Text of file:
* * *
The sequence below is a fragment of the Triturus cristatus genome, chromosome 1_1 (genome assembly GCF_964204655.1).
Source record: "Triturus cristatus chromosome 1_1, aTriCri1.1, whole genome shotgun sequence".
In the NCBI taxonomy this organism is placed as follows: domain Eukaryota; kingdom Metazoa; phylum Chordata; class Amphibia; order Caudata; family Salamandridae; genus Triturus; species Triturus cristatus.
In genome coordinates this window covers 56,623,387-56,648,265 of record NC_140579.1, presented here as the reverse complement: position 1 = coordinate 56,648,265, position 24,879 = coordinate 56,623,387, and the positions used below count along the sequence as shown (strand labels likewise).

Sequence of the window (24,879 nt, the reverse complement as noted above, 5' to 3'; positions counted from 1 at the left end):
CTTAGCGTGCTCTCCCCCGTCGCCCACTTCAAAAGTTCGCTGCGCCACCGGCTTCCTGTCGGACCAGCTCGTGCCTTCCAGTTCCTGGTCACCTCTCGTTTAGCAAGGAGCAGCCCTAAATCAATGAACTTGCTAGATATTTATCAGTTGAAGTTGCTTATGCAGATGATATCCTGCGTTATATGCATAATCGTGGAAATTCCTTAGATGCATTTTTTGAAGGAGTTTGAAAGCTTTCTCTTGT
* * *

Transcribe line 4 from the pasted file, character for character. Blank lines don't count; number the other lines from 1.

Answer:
In genome coordinates this window covers 56,623,387-56,648,265 of record NC_140579.1, presented here as the reverse complement: position 1 = coordinate 56,648,265, position 24,879 = coordinate 56,623,387, and the positions used below count along the sequence as shown (strand labels likewise).